To my surprise, in recent days I’ve found a topic that political candidates, conservative and liberal alike, agree on: The American Dream is either dead, or dying.
“For many, the American Dream has become a nightmare.” —Bernie Sanders
“We’re dying, we’re dying . . . we’ve got nothing.” —Donald Trump
A conservative perspective might suggest that poor trade deals and cheap foreign competition have brought down the dream. A more-liberal view might argue that it’s greed within our own society, aided by a government that favors corporations. While I am happy to see a rare moment of political consensus, I believe they are both wrong.
I believe the death certificate on the American Dream has been falsely recorded for political gain for four reasons. First, it’s not statistically accurate. Second, it implies that it was somehow easier in the past to “make it” in America than it is today. Third, it assumes that this dream is purely financial in nature. And finally, it misses the mark on timing. The American Dream has always been about the future, not the present: It is an exercise in hope.
As a CEO, I want our employees to be gaining economic ground, and I know that statistically, they are.
Michael Strain recently wrote an exceptional column for the Wall Street Journal titled “The American Dream Is Alive and Well,” citing extensive data that demonstrates real economic progress for working Americans. Since 1990, real wages for the “typical” worker have increased by 33 percent, adjusted for inflation. According to the US Census Bureau, from 1967-2018, the share of US households earning less than $35,000 fell from 36 percent to 28 percent, while the share of US households earning over $100,000 rose from 10 percent to 30 percent. Additionally, according to Strain, 86 percent of people in their forties today, who were raised in the bottom 20 percent of US economic households, have a higher income than their parents did at the same age.
Easier in the Past
The idea of an American Dream dates back to our nation’s founding, and was often linked to the expanding frontier. From the comfort of the present moment we likely experience a false nostalgia about the ease with which those who came before us advanced. Was the Dream easier for pioneer families moving west, in wagons and on foot, into an ungoverned land? Was it easier for immigrant families arriving at Ellis Island in New York, everything they owned in a suitcase? Was it easier throughout the twentieth century, hallmarked by a Great Depression and two world wars?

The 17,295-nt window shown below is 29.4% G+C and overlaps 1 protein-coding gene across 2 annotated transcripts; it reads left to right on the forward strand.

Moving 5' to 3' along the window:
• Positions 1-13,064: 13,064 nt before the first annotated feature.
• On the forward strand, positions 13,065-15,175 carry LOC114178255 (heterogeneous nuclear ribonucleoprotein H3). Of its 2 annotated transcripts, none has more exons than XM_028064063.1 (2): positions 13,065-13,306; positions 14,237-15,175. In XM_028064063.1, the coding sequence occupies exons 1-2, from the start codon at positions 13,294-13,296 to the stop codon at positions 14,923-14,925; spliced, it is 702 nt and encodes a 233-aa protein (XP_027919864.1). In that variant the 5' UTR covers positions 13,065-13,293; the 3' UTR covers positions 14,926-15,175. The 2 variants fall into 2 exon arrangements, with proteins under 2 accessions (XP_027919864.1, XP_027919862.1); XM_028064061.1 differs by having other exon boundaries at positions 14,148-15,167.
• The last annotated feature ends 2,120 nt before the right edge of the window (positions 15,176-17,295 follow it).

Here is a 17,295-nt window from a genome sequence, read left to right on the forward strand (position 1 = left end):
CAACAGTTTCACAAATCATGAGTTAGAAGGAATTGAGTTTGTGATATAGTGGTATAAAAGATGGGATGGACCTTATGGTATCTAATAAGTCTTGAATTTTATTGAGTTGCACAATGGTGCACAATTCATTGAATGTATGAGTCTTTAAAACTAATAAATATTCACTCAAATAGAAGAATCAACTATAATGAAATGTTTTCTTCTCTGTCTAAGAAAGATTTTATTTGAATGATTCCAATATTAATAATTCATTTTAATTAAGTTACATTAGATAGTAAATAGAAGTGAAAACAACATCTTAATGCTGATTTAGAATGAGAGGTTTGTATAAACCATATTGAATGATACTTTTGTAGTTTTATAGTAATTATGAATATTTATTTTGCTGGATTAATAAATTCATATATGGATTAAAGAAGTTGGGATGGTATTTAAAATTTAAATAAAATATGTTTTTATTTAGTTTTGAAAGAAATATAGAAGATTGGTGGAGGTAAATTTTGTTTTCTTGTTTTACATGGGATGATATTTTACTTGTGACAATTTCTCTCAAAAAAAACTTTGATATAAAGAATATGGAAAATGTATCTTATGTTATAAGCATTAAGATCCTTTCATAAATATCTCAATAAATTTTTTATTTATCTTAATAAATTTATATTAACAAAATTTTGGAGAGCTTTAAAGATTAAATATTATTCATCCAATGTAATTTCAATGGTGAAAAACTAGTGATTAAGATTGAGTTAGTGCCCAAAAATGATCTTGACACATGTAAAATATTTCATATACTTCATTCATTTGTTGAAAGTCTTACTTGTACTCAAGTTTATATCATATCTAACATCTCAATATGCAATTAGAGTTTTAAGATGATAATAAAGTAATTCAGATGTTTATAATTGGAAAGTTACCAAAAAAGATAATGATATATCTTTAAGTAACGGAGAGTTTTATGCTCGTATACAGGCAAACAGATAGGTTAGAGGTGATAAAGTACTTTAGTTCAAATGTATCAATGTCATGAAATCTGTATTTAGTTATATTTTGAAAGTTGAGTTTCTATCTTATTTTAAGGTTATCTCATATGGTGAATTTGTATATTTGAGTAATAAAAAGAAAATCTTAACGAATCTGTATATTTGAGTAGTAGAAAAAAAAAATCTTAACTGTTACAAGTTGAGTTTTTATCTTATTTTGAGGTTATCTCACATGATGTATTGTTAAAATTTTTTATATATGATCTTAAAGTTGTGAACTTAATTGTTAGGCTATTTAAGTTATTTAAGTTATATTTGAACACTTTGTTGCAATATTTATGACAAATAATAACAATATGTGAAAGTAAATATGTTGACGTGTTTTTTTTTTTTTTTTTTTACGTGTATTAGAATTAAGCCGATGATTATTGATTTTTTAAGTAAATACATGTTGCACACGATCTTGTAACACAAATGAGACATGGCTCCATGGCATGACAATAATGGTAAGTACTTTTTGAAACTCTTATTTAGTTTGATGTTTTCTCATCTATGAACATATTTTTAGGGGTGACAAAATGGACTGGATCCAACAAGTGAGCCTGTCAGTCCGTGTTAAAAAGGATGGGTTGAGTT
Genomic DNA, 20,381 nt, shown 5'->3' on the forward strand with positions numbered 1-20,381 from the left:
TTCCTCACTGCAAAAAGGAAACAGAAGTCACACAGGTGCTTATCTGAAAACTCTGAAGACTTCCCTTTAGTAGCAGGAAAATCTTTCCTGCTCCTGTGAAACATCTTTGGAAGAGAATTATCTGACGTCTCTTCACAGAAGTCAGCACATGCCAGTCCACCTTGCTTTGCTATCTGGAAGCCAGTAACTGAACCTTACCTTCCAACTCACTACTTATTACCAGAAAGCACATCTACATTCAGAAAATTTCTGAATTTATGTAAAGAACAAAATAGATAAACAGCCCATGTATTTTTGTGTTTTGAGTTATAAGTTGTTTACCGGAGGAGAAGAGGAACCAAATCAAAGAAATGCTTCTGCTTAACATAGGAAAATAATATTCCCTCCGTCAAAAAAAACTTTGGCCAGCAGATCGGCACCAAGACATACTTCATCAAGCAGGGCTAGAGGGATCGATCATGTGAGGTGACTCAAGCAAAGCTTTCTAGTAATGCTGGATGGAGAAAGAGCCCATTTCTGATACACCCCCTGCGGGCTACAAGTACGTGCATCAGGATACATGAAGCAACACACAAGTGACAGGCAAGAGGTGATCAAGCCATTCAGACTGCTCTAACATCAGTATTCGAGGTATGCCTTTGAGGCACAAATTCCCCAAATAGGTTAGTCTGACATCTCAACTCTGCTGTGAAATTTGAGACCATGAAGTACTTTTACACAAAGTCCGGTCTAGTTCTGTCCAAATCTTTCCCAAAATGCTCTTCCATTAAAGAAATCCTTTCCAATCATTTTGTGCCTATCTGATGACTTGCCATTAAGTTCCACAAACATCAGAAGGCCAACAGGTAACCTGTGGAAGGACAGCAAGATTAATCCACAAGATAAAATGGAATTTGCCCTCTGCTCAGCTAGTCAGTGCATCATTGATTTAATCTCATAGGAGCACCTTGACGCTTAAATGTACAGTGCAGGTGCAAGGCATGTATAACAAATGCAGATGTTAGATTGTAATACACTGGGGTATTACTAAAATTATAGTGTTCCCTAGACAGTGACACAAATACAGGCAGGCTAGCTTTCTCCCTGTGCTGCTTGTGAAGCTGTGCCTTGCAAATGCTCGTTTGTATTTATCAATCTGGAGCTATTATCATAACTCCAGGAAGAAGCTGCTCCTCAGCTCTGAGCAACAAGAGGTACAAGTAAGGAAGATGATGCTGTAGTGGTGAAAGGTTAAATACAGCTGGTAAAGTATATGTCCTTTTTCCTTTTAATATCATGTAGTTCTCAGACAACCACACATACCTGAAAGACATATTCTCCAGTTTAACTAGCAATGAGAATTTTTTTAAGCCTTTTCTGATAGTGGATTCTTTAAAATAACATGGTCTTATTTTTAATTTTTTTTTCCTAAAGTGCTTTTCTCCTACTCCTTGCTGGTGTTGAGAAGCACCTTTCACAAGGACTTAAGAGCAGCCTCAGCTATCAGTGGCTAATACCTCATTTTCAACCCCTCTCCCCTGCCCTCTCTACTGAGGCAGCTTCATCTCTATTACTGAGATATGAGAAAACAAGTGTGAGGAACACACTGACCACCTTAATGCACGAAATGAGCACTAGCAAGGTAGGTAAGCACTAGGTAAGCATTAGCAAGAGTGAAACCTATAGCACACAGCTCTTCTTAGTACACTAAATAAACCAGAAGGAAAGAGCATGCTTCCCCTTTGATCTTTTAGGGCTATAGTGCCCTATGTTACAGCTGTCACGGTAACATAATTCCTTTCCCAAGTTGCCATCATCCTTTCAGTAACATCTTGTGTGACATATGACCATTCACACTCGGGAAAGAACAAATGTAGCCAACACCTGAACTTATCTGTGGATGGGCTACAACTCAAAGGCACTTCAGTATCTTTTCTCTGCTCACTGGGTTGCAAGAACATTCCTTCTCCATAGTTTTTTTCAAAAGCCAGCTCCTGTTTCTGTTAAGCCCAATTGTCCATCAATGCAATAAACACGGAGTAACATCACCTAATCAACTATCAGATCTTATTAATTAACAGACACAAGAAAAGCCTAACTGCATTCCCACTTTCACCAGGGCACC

Was the American Dream easier to claim in the past than it is today? I doubt it. The truth is, the Dream has never been easy to achieve.
Freedom is more than just an economic exercise. To suggest that the American Dream can only be measured in inflation-adjusted dollars is to miss out on giant swaths of opportunity. Money matters, but so too does love, and friendship, and pursuits of the heart. It’s not fair, or accurate, to say that only those who advance the most financially are living the Dream. Anyone can be living the Dream in a manner that respects but transcends dollars. The Dream is aligning your life with your own unique voice and aspirations.
A Dream of Hope
The American Dream has always been about the possibilities of tomorrow, a manifestation of the heart and mind. The American Dream is one that we create for ourselves, and it’s about the potential for change in the future. There is no justification for dampening that dream, and with it, the potential of tomorrow. The Dream is whatever we imagine it to be.
A Final Word
Everywhere in this great country, Americans ascend and advance. The vast majority of employers in America today want the people within their companies to grow and progress, financially and otherwise. A company only rises when the people within the organization rise. In the twenty-first century, a vibrant company truly shines only through the collective energy of its individual members. Winning today must include everyone.
The future is always ours to create. So, I say, keep dreaming, America.
Kevin Hancock is the CEO of Hancock Lumber and author of The Seventh Power: One CEO’s Journey into the Business of Shared Leadership.